During prohibition Nova Scotia also built countless small fast motor freighters, also of wood, but these were not very efficient in terms of cargo capacity or economy of operation once prohibition ended, and so Nova Scotia builders turned to larger cargo carriers.
These large wooden freighter measured about 150 ft in length, and 400 grt or so. They had engines roughly amidships and had holds fore and aft. They carried every kind of freight, lumber, coal and salt, and many were fitted out for winter work in the Caribbean to carry fruit. Speed was important in that trade, so their hull forms owned much to their schooner predecessors.
A typical ship of this type was Lady Cecil, built by Smith+Rhuland in Lunenburg in 1947-48. However she did not have a typical career. Intended for the salt fish trade from Quebec to the Caribbean and return with bulk salt, she was built for the Quebec owner Raoul Castonguay of Matane. Her engine, an 8 cylinder Fairbanks Morse, was delivered six months late and so she missed her first season of trading from the St.Lawrence River before freeze up. Instead she was fitted out for sealing, and her hull was sheathed in greenheart to help withstand the ice.
She was chartered to St.Lawrence Sea Products Co and sailed for the seal hunt from Halifax, March 9, 1949 with Capt. Stanley Barbour as sealing captain. There were 32 Newfoundland sealers and 10 crew from Quebec, with Capt. Castonguay as master. She was soon trapped in ice off the Magdalen Islands and had to be freed by the government icebreaker CGS Saurel, without any damage. I don't know how she made out in the hunt, but her owner was soon forced to declare bankruptcy. In the hearing it was revealed that the ship's original cost was $149,300. $87,000 of which was for construction the balance for accessories. (presumably mostly engine).
Lady Cecil was typical of the big wooden coastal freighters built in Nova Scotia.The greenheart sheathing on her hull is quite visible in this photo.
The receivers, Boulet et Boulet operated the ship for a time and sold it to St.Charles Transportation of Quebec. In the mid 1950s it was bought by the legendary Capt. Borromée Verreault of Méchins, QC, founder of Verreault Navigation and the current large shipyard in Méchins as well as the now defunct dredging operation. Renamed Claudette V. she traveled widely. In October 1956 on a trip to Fort Chimo with av.gas in barrels, she lost power and her anchors and was taken in tow by USS Fort Mandan off Point Amour, Labrador. She handed the tow over to CGS Labrador for the last 30 miles into Corner Brook .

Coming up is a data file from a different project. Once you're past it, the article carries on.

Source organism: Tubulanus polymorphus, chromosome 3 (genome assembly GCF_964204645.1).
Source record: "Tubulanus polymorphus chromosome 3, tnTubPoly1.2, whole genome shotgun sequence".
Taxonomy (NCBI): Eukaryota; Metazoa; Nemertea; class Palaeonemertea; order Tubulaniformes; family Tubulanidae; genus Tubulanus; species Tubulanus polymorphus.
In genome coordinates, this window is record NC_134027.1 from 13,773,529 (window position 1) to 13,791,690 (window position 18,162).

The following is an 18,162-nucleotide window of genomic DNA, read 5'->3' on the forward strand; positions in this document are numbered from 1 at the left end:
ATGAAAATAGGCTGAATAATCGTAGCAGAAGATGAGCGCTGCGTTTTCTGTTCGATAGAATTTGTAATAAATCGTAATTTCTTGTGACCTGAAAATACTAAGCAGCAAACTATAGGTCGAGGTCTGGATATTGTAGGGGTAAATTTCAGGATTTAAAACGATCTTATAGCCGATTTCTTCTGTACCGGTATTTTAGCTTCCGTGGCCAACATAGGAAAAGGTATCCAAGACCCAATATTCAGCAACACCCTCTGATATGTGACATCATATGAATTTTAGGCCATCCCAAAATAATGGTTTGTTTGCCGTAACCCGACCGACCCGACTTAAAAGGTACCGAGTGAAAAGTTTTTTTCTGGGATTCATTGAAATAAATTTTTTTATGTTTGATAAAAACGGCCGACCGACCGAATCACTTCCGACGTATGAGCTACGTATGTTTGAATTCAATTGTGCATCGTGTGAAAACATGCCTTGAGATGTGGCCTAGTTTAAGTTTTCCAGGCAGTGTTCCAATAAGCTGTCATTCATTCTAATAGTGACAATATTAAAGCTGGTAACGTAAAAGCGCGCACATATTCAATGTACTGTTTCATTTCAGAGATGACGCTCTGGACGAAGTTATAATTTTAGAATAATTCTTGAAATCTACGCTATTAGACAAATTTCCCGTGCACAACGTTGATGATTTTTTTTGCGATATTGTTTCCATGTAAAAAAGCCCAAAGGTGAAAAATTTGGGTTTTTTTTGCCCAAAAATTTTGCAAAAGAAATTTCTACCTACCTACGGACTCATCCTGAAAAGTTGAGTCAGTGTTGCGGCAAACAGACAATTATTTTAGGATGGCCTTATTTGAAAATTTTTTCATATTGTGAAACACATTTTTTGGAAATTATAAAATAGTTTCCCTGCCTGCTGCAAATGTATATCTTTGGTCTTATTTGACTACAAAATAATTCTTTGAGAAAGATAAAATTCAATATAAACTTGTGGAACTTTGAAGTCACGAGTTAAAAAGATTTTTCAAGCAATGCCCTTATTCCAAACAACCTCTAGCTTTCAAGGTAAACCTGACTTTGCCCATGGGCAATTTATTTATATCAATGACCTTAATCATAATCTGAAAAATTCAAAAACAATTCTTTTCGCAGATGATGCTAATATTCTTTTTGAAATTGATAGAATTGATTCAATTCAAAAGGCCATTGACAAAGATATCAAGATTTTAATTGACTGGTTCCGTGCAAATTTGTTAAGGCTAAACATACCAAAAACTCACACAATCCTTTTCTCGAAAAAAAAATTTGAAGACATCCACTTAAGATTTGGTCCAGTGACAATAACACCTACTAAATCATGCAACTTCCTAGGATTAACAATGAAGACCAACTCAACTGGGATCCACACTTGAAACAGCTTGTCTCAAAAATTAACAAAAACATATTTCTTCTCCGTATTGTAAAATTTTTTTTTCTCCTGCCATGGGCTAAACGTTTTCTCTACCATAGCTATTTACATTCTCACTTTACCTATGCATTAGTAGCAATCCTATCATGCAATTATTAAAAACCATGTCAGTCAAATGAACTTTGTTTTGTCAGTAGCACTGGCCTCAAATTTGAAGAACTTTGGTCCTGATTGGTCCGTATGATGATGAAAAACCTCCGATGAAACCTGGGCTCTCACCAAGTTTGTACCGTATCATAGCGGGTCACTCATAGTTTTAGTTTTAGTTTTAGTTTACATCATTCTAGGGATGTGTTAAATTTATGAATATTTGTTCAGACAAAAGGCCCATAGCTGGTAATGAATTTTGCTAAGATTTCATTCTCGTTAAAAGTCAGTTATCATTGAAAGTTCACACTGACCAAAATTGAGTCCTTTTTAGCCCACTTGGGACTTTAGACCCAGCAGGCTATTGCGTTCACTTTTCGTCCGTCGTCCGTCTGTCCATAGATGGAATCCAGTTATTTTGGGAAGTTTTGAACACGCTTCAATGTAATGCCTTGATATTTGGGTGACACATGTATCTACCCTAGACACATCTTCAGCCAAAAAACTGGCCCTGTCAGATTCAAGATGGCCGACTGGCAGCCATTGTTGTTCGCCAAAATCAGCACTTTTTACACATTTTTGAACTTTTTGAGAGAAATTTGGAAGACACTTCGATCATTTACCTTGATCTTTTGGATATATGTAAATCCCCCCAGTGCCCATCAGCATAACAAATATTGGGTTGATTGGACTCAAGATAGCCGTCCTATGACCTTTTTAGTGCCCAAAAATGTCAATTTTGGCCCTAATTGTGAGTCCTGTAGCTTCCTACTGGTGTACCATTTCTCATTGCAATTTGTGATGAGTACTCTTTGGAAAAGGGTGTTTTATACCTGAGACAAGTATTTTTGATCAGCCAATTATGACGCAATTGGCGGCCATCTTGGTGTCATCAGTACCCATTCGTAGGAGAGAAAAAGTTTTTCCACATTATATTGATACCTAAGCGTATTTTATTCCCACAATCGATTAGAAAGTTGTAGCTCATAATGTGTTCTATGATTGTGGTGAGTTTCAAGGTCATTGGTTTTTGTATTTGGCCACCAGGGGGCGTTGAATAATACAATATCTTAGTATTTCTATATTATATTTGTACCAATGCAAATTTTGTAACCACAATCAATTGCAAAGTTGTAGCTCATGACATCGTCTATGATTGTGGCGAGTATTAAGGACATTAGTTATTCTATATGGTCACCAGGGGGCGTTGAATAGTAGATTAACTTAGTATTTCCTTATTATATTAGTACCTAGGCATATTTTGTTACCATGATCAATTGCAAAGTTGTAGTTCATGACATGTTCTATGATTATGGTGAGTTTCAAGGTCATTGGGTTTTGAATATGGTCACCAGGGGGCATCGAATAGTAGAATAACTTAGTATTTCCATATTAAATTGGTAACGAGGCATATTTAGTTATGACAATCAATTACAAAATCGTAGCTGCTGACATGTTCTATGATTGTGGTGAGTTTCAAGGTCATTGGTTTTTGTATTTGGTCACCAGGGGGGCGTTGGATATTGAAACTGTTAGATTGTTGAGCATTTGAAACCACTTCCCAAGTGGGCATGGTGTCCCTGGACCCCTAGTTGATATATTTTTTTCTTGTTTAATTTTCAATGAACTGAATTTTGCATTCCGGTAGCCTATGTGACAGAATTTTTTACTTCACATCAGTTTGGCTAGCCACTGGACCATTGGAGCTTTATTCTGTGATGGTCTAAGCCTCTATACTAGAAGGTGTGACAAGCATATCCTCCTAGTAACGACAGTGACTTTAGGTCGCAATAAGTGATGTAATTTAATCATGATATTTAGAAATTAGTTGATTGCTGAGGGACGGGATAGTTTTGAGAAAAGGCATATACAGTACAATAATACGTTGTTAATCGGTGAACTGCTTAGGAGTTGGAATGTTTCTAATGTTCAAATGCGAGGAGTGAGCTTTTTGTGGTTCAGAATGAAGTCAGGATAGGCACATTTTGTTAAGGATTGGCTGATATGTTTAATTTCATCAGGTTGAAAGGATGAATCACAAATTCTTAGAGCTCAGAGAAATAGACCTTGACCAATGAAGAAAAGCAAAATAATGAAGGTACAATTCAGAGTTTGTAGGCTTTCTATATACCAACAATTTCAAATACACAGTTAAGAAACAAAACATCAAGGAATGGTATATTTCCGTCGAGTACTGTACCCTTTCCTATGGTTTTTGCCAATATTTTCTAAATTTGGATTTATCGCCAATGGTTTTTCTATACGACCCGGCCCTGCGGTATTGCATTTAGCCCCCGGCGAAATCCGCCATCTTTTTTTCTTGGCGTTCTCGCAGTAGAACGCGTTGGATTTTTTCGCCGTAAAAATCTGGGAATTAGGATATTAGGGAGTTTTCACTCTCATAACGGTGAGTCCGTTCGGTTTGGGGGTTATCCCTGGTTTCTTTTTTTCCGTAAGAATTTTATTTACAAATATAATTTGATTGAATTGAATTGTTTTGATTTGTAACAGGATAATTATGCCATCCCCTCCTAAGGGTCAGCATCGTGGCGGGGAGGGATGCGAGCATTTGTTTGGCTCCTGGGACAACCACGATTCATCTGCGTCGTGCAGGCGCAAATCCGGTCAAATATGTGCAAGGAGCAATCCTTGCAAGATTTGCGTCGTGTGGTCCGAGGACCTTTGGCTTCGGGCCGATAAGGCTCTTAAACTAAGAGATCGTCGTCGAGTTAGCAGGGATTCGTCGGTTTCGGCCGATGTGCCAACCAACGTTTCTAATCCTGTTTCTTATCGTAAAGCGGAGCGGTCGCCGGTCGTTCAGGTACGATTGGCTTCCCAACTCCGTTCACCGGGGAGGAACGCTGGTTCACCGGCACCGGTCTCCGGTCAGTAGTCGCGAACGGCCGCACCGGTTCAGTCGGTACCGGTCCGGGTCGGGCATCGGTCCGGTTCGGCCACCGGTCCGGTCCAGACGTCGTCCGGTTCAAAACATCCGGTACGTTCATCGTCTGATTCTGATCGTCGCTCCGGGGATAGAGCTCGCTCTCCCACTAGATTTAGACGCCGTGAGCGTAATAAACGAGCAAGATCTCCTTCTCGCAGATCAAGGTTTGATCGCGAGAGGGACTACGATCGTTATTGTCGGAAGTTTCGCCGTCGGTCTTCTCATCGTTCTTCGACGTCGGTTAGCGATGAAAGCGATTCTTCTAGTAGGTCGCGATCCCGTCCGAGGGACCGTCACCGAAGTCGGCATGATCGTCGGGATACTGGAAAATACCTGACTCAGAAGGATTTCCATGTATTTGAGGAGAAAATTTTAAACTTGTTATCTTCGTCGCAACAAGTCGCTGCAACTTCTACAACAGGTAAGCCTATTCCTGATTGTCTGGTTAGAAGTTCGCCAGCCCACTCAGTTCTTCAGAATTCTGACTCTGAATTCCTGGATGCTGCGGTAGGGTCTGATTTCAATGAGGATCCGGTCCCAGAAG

In 1958 the ship made several trips from Montreal to Port Cartier, Sept-Iles and Newfoundland with creosoted timber.
In bad weather off Cape Ray in June 11, 1959 the captain was forced to jettison the deck cargo of creosoted timbers bound for St.Bride, NL and ordered the crew to abandon ship. The coaster Fauvette saved the crew and the trawler Zebroid took the ship in tow off St-Pierre.
The trawler's owners, Fisheries Products Ltd won a salvage award of $55,923 for the vessel and equipment ($42,500) and cargo ($13,432). The award was to be shared 50% by the company and 50% by the trawler crew.
Subsequent lawsuits and appeals lasted until 1971. The court's eventual finding was that there was an inherent weakness in the ship's construction that was worsened by a grounding at the beginning of the voyage. (Dominion Law Reports 1971 17 (3d) p.56).
The ship survived all this, but was laid up and finally broken up in Méchins in 1975.
Velvet Lady was launched by Smith + Rhuland October 6, 1946. Sponsor was Miss Reba Onigman of Reba Fisheries in Boston. She was the US representative of W.Laurence Sweeney, the owner and proprietor of Sweeney's Fisheries of Yarmouth, NS and a major shipowner. (He later owned a dragger called Miss Reba O.)
Sweeney had his own shipyard in Yarmouth and had also built several big coasters there during World War II when ship were in short supply.
The ship measured 369 grt and was about 150 ft long. Lunenburg Foundry installed the 400 bhp Atlas engine.
Velvet Lady's fine lines are apparent in this photo take in Montreal.
It entered the Caribbean trade and on March 1, 1949 it was towed into Yarmouth by the Fisheries Products Ltd freighter Zebrula after drifting for four days off Seal Island. It was carrying 490 tons of salt from Inagua on a return trip from Venezuela.
The ship was sold later to Gulf Maritime Shipping Ltd of Matane and after a grounding the Gulf of St.Lawrence was declared a total loss.
There were about thirty ships of this general type built in Nova Scotia from the late 1930s until about 1949. Some were built for the Hudson Bay Company, some for the military but most were for local shipping companies. There was also one 'outlier' built at the vbvery end of the wooden shipbuilding era. More on that in part 2.